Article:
Superhero Sundays: Justice League: Throne of Atlantis (2015)
Action and animation5.5
Matthew Turner | On 02, May 2021
Director: Ethan Spaulding
Cast: Matt Lanter, Sam Witwer, Rosario Dawson, Nathan Fillion, Christopher Gorham, Jason O’Mara, Sumalee Montano
Where to watch Justice League: Throne of Atlantis online in the UK: Sky Cinema / NOW / iTunes / Prime Video (Buy/Rent) / Rakuten TV / Google Play / Sky Store
On Sunday mornings, we like to watch cartoons. So we’re working our way through animated superhero cartoons. We call it Superhero Sundays.
Directed by Ethan Spaulding, 2015’s Justice League: Throne of Atlantis is the 21st film in the DC Universe Animated Original Movies series. It’s also the fourth movie in the DC Animated Movie Universe series, a sub-set of films based on DC Comics’ New 52 relaunch. To that end, it stands as a direct sequel to 2014’s Justice League: War (which introduced the rebooted characters). Like its predecessor, it’s also based on an original New 52 comics story: Throne of Atlantis, by Geoff Johns, Paul Pelletier and Ivan Reis.
The plot for Throne of Atlantis picks up not long after the end of Justice League: War. Although the Justice League was officially formed at the end of War, it’s apparent that no one except Cyborg (Shemar Moore) is all that committed to the team – there’s even a nice little in-joke where Steve Trevor (George Newbern) has the name Super Seven removed from the sign on JLA’s official headquarters at STAR Labs because “Justice League tested better”.
However, when Atlanteans begin attacking “surface dwellers”, Superman (Jerry O’Connell), Batman (Jason O’Mara), Wonder Woman (Rosario Dawson), The Flash (Christopher Gorham), Green Lantern (Nathan Fillion), Shazam (Sean Astin) and Cyborg team up once again and investigate. They soon discover that the Atlanteans have been manipulated into war by evil Prince Orm (Sam Witwer) and the villainous Black Manta (Harry Lennix).
Meanwhile, lighthouse keeper’s son, Arthur Curry (Matt Lanter), learns his true heritage from Mera (Sumalee Montano), namely that he’s the half-Atlantean son of Queen Atlanna (Sirena Irwin) and heir to the Throne of Atlantis. Aided by the Justice League, Arthur sets out to defeat his half-brother and restore his birthright. Oh, and he discovers he can talk to fish.
Given that Throne of Atlantis and the 2018 live-action Aquaman movie are both essentially origin stories, it’s not surprising that they have so many plot elements in common. However, it’s fair to say that the existence of Jason Momoa’s live-action Aquaman only serves to point up how dull the animated version is by comparison.
Consequently, although the story goes through the motions, the writing overall is fairly weak, with none of the supposedly emotional scenes hitting home the way they should. There are some surprisingly dark moments, but they are rather underserved by the script and lack the necessary impact.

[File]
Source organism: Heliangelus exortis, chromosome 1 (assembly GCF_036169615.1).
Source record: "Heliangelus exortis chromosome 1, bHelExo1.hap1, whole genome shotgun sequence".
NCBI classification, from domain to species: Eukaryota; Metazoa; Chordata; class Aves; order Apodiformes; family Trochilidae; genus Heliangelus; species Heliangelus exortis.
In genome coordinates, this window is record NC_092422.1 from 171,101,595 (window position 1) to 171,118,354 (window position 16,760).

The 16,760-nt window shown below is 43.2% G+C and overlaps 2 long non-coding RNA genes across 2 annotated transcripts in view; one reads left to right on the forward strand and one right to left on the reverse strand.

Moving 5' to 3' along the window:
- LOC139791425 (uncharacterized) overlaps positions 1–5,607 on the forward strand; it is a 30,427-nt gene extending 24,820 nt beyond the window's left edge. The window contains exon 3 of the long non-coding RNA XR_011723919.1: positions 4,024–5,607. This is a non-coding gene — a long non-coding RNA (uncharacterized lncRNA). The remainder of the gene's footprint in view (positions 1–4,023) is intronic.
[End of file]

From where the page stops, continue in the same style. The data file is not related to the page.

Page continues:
The New 52 movies frequently suffer from a general problem with tone and Throne of Atlantis is no different. It’s unnecessarily dark, when it should be brighter, breezier and just a lot more fun in general. Consequently there’s surprisingly little humour, other than occasional wisecracks from Green Lantern or moments of silliness from Shazam.
On a similar note, the action is once again just that little bit too violent and bloodthirsty. Evidently someone at DC / Warner Bros really likes to see hordes of bad guys getting sliced in half, because it happens here just as it did in Justice League: War, only it’s Atlantean monsters instead of Parademons. There’s still a little bit of swearing too – nothing stronger than “shit”, but it’s jarring in a superhero cartoon and there’s really no need for it.
On the plus side, the animation is accomplished and the character designs are consistent with those of the previous movie, which strengthens the continuity. Similarly, the action is frequently fun to watch, but you can’t help feeling there are a number of missed opportunities – Aquaman discovering he can talk to fish, for example, ought to be a much bigger moment, but it’s reduced to a sight gag, even if that sight gag is one of the best bits in the film.
One nice touch is the sense of ongoing character development, continuing from the previous movie. Here, Superman and Wonder Woman grow closer – amusingly, the film makes it look like Superman is two-timing Lois Lane, because it doesn’t clearly establish Lois and Clark’s relationship status – and Cyborg both loses a lung and gains enough confidence in his new identity to ask out his STAR Labs colleague (Melique Berger). Meanwhile, The Justice League gains a new member, Aquaman gets a code name (which he hates) and the Watchtower is name-checked.
The voices are mostly fine, particularly Fillion, who’s clearly having much more fun than anyone else as DCAU’s most obnoxious version of Green Lantern. Interestingly, Superman and Wonder Woman have both been recast since the previous movie (Jerry O’Connell replaces Alan Tudyk, Rosario Dawson replaces Michelle Monaghan) and that proves a smart decision, as they were both weak links last time round. Also notable is genius voice director Andrea Romano once again pulling cameo duty, this time as an old lady Atlantean.
In short, this is an entirely watchable animated Justice League adventure, but you can’t help feeling it’s had its thunder stolen by the live-action Aquaman movie. Still, at least the villain isn’t Darkseid again. Oh, and there’s a post-credits sting involving a familiar face, if you like that sort of thing.
Justice League: Throne of Atlantis is available on Sky Cinema. Don’t have Sky? You can also stream it on NOW, as part of an £11.99 NOW Cinema Membership subscription.